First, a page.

Turning the tide in Iraq

Turning the tide in Iraq

: Note well that The New York Times noted on its front page a tide turning against the insurgents in Iraq. John Burns writes:

In the first 18 months of the fighting, the insurgents mostly outmaneuvered the Americans along Haifa Street, showing they could carry the war to the capital’s core with something approaching impunity.

But American officers say there have been signs that the tide may be shifting. On Haifa Street, at least, insurgents are attacking in smaller numbers, and with less intensity; mortar attacks into the Green Zone have diminished sharply; major raids have uncovered large weapons caches; and some rebel leaders have been arrested or killed.

American military engineers, frustrated elsewhere by insurgent attacks, are moving ahead along Haifa Street with a $20 million program to improve electricity, sewer and other utilities. So far, none of the work sites have been attacked, although a local Shiite leader who vocally supported the American projects was assassinated on his doorstep in January.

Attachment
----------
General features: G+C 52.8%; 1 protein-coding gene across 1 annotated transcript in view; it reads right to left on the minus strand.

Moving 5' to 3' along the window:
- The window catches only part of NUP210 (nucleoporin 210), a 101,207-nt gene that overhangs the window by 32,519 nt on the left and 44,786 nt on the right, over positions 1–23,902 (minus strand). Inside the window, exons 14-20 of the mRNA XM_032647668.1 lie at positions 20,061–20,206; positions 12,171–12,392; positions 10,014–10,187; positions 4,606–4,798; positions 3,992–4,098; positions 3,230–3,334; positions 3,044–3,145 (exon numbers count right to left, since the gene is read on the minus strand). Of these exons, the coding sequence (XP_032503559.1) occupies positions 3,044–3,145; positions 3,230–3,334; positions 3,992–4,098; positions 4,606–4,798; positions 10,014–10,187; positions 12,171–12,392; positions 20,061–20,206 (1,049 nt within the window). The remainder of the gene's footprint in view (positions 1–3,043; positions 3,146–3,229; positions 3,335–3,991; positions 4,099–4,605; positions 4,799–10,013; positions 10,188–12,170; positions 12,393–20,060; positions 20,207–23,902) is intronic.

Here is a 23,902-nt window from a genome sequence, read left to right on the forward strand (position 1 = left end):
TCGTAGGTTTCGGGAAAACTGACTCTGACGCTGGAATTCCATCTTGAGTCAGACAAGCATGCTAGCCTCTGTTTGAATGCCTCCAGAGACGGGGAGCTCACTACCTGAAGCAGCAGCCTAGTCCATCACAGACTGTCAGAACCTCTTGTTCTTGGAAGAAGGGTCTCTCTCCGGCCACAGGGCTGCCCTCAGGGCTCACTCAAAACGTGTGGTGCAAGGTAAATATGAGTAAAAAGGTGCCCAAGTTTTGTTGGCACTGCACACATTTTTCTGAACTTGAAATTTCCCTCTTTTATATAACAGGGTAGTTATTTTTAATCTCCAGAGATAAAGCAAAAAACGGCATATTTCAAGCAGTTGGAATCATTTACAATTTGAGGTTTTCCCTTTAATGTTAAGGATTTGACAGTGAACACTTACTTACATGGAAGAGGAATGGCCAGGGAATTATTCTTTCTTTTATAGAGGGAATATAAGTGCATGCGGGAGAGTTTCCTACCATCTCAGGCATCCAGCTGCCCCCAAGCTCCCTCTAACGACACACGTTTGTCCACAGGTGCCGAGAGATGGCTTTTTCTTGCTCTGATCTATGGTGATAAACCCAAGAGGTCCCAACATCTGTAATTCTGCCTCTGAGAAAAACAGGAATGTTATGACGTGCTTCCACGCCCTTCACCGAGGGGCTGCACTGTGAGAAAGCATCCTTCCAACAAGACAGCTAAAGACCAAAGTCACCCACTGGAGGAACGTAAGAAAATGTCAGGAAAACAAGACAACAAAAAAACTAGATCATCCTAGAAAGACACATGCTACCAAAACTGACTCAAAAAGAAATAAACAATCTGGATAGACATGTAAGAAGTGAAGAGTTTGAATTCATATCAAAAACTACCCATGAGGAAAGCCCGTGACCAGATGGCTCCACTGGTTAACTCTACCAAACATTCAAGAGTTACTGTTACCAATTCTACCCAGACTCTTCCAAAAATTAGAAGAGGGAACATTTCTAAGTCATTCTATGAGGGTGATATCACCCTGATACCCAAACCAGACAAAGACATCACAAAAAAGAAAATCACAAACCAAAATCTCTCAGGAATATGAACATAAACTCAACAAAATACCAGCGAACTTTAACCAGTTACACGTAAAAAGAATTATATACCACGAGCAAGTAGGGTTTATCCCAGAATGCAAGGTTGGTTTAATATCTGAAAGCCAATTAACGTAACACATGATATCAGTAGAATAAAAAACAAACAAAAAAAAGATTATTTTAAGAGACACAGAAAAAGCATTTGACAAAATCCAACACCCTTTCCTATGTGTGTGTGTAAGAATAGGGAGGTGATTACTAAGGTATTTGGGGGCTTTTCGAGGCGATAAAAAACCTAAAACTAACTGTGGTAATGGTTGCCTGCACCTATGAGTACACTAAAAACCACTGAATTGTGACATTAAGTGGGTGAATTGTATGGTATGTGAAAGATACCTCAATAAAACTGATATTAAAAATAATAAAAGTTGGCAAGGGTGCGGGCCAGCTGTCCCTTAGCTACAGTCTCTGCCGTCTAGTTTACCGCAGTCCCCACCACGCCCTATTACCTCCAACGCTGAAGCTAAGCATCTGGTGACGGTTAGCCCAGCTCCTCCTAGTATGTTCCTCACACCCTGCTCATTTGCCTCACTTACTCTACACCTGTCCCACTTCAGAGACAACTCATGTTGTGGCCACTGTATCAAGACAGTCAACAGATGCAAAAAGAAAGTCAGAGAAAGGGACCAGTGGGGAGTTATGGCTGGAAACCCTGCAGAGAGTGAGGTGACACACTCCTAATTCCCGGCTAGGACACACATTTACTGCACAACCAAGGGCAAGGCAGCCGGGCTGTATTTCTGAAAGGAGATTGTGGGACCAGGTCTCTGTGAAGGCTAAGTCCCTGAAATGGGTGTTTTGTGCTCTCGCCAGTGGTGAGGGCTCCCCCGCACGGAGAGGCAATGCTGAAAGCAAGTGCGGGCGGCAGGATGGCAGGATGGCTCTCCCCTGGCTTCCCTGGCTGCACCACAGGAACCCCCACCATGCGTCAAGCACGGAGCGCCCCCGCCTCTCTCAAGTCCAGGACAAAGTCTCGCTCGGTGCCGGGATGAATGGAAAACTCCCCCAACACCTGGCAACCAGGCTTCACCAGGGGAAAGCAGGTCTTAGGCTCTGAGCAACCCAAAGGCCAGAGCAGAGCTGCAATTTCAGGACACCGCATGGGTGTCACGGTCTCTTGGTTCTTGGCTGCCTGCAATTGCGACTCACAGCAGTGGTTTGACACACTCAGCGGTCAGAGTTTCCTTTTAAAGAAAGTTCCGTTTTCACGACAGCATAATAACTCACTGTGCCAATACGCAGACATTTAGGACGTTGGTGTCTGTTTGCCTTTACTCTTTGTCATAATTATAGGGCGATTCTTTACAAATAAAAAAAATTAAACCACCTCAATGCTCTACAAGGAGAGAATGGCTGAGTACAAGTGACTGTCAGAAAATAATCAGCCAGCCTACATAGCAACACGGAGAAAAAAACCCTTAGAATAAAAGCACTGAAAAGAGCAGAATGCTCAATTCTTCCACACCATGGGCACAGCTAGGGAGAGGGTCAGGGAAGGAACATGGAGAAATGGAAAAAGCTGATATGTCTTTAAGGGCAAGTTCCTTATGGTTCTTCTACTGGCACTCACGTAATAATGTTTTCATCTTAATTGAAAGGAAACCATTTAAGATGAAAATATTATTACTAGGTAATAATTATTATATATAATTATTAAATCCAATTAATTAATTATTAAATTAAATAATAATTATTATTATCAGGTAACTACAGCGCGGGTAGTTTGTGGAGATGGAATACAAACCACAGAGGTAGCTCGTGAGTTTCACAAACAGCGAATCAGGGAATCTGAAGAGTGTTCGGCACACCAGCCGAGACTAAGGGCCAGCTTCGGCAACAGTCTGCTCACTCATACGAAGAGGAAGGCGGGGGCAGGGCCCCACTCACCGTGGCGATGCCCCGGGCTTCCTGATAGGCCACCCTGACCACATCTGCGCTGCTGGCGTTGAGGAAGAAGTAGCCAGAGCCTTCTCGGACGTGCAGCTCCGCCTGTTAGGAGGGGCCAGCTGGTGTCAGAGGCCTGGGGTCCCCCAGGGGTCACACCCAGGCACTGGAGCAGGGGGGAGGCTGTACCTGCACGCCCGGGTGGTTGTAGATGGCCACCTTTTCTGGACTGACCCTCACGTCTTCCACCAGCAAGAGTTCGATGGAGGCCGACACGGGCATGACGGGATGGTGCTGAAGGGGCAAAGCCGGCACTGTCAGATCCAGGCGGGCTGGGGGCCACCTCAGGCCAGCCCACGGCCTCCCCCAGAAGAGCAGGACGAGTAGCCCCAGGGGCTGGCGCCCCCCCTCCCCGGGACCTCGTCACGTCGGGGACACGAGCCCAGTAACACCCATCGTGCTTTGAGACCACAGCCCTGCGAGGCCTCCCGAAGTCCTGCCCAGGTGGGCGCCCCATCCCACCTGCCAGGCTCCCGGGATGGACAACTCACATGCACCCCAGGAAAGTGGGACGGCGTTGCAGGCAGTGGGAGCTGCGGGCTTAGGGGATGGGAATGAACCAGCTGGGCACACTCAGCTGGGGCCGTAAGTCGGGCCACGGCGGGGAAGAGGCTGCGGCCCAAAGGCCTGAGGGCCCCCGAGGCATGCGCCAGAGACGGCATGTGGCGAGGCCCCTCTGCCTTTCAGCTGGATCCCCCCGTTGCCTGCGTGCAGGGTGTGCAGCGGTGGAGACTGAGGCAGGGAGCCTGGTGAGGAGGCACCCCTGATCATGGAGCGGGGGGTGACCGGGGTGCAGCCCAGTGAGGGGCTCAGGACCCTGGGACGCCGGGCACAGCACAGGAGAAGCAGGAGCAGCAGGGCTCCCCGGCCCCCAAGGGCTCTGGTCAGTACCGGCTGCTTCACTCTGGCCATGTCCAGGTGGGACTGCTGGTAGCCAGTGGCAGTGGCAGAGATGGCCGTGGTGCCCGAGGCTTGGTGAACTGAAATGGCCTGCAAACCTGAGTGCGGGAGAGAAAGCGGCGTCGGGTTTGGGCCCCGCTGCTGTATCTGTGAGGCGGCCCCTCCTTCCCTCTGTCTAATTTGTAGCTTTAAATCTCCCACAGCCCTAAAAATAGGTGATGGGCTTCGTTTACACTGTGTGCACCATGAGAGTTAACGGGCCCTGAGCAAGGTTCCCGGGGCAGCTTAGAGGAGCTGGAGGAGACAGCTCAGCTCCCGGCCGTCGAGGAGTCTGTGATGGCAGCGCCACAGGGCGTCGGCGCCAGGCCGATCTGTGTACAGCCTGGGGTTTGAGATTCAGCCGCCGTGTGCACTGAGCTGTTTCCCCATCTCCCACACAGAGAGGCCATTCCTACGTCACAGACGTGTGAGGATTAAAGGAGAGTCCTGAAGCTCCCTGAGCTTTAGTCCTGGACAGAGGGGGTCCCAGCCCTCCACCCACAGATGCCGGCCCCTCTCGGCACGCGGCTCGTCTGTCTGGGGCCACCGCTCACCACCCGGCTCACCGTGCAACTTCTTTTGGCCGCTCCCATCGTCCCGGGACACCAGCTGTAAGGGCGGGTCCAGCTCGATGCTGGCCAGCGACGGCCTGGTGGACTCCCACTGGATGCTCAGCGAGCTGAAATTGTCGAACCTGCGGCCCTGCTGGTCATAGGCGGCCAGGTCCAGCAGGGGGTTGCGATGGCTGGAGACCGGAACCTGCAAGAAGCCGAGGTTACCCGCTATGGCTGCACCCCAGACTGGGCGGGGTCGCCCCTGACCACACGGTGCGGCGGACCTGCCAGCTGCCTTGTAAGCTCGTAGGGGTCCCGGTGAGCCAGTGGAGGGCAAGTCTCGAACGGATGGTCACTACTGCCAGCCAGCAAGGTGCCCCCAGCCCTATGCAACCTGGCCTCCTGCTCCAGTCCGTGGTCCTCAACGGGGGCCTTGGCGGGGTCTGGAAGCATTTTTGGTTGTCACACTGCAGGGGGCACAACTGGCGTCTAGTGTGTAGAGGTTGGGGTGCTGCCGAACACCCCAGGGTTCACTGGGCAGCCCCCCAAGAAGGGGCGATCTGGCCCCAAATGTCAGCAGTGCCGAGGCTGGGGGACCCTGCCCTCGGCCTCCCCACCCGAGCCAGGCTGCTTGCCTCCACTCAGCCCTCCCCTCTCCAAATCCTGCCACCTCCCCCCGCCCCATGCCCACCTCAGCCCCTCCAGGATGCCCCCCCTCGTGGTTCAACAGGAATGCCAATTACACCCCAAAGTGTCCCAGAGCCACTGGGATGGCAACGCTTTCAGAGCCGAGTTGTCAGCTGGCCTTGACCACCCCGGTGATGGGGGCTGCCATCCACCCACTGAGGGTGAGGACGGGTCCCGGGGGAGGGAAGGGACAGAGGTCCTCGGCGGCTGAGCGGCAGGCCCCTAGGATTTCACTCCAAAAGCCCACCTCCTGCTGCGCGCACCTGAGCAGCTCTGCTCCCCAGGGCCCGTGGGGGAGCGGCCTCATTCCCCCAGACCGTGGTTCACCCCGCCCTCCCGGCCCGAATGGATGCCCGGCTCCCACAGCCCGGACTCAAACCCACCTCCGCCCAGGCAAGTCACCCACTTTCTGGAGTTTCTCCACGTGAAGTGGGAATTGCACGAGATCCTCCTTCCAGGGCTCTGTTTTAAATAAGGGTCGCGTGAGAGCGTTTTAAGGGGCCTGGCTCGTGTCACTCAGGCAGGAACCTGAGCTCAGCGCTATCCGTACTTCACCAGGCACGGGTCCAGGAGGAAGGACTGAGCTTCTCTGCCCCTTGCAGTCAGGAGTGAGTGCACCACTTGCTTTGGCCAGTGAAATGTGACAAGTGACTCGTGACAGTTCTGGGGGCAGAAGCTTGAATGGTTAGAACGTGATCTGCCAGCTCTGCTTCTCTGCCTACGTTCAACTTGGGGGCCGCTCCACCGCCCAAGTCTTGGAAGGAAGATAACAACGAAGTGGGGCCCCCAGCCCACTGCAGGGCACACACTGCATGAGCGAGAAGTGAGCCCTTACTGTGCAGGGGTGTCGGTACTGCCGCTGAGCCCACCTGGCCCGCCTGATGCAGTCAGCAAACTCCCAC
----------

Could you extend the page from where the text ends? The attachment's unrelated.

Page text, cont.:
But the change American commanders see as more promising than any other here is the deployment of large numbers of Iraqi troops.

The story is well-reported, getting down to details of tactics fighting insurgents in this one place.

But this is a trend we’ve been hearing elsewhere. Last week on MSNBC, the military analyst made a convincing case with numbers for the declining activities of the insurgents.